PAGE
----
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Creaturefector

More Like Chunkleosteus

10:54 AM EST on March 6, 2023

A diagram showing how much shorter the extinct fish Dunkleosteus was to a great white shark, with a weenie human for comparison.
Russell Engelman

Long before Cleveland was a city infamous for a cheating scandal involving weighted walleyes, it was a shallow ocean ruled by armored fish that weighed thousands of pounds. The best angler alive could never reel in Dunkleosteus, a fish whose bony face looked like a fanged cybertruck. The fish is considered one of the first vertebrate apex predators, with blade-like jaws that could bite through bone.

Although modern vertebrates either have skeletons made entirely of cartilage or entirely of bone, Dunkleosteus had a bit of both: a bony head and a mostly cartilaginous skeleton. This peculiar anatomy means the fossil record is littered with Dunkleosteus heads but no Dunkleosteus behinds, so the rest of the fish's body remains a mystery. Some estimates by scientists suggested the ancient fish reached anywhere from lengths of 16 to 33 feet—as long as modern whale sharks. But a new paper published in the journal Diversity suggests Dunkleosteus was much chunkier: "merely" an 11-foot-long fish whose body shape was less fearsome shark and more girthy tuna.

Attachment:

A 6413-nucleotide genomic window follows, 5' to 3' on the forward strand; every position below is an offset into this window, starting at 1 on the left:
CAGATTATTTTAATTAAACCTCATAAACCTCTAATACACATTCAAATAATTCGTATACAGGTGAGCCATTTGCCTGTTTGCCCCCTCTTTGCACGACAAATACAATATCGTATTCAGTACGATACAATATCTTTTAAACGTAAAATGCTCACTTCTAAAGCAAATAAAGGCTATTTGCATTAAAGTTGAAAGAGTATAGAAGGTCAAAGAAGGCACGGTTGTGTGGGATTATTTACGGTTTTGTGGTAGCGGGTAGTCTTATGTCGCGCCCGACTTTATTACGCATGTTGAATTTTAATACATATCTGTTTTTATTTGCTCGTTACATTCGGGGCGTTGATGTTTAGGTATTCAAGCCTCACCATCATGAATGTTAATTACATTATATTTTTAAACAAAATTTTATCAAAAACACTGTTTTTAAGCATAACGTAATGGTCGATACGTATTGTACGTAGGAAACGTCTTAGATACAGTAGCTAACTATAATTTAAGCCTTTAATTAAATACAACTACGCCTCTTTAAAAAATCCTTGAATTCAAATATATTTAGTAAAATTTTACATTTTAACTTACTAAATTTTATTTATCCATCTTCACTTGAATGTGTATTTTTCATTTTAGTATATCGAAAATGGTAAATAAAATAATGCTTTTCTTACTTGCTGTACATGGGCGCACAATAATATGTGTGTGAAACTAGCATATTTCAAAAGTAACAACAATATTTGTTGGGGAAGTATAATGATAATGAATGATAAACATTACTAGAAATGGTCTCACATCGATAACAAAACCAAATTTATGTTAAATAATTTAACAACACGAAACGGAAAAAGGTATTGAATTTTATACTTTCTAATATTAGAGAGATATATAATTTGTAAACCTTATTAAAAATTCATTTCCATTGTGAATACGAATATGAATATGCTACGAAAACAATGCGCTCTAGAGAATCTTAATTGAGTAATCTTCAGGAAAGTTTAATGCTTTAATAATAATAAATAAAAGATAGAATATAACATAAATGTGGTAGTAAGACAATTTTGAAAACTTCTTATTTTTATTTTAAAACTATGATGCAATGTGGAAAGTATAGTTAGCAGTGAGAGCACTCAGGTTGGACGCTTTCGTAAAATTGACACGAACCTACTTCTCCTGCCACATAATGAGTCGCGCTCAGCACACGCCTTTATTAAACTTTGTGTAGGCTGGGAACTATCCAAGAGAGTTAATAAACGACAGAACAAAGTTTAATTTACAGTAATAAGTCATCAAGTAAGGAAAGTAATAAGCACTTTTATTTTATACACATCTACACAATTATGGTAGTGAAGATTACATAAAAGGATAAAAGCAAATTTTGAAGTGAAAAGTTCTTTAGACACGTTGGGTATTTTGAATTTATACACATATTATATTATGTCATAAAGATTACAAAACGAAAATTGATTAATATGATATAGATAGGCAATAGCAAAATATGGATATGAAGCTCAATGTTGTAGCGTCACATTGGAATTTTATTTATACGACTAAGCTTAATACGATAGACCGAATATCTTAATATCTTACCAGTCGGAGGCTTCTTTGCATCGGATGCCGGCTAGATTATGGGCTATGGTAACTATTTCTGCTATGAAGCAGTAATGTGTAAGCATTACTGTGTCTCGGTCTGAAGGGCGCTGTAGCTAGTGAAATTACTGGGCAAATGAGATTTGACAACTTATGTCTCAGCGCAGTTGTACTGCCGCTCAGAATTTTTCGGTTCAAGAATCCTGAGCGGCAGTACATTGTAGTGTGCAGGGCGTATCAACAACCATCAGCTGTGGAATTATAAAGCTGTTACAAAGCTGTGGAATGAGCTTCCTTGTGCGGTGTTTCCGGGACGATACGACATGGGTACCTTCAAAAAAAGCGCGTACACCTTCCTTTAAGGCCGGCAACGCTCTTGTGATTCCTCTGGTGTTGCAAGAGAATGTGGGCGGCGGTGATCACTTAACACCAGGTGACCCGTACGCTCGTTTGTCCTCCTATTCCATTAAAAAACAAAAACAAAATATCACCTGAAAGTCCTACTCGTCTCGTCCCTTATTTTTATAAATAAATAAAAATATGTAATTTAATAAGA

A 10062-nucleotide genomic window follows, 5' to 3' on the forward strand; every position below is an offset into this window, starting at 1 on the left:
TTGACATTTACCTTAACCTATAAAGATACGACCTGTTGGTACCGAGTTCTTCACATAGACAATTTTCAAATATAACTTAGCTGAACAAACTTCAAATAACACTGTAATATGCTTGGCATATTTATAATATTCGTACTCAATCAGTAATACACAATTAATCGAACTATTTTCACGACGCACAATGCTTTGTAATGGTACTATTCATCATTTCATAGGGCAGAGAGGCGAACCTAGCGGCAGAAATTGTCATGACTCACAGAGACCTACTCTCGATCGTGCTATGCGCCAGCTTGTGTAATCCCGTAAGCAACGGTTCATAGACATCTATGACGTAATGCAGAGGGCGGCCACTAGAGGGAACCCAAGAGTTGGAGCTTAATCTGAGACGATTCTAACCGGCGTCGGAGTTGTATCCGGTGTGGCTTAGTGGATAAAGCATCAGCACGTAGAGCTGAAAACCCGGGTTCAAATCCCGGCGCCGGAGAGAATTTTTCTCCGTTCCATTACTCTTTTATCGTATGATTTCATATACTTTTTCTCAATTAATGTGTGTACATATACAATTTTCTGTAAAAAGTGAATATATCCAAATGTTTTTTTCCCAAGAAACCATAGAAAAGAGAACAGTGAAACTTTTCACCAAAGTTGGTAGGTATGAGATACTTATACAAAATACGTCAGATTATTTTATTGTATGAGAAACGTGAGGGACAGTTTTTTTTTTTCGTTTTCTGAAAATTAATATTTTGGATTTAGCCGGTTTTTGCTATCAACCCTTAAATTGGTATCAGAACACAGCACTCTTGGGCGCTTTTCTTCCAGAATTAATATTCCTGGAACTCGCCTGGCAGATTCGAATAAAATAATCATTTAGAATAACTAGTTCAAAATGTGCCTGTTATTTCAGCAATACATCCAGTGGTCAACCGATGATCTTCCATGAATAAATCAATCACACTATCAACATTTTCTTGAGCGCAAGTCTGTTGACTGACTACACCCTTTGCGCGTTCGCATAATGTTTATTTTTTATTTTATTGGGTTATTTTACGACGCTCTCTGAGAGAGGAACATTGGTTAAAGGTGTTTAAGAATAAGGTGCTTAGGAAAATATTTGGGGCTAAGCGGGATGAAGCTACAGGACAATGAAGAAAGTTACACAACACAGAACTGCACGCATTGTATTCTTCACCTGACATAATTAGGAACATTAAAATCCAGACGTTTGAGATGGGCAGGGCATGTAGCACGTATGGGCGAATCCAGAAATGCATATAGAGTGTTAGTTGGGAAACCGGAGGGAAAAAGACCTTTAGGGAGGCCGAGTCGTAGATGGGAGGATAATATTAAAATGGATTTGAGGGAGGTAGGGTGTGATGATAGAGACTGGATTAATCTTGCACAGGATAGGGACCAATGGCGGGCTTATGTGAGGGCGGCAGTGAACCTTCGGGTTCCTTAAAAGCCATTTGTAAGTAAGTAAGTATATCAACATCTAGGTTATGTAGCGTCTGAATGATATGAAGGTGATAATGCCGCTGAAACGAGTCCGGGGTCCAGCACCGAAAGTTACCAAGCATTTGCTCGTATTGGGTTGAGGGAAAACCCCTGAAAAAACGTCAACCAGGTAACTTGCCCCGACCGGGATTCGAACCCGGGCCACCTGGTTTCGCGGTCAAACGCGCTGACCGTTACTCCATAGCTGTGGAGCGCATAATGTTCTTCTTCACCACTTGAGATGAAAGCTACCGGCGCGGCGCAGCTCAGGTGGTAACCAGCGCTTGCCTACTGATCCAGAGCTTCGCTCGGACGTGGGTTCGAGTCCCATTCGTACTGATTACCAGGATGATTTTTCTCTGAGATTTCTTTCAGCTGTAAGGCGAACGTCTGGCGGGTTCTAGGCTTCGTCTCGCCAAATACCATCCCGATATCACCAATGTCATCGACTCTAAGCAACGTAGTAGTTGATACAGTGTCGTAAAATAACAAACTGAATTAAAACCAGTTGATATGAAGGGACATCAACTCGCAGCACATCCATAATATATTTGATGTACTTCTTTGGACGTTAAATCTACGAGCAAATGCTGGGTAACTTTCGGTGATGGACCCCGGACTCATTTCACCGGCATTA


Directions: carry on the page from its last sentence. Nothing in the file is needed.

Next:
When the paper hit Twitter, many paleoartists leapt at the opportunity to birbify the fossil fish and embrace its newly round form. But outside experts suggested the downsizing is not actually a huge departure from prior reconstructions. "It’s just taking actual data to infer a more realistic proportion for Dunkleosteus," said Sarah Z. Gibson, a paleoichthyologist at St. Cloud State University in Minnesota who was not involved in the new paper, wrote in an email. She added, "It's still a big fish! We can't take that away from it!"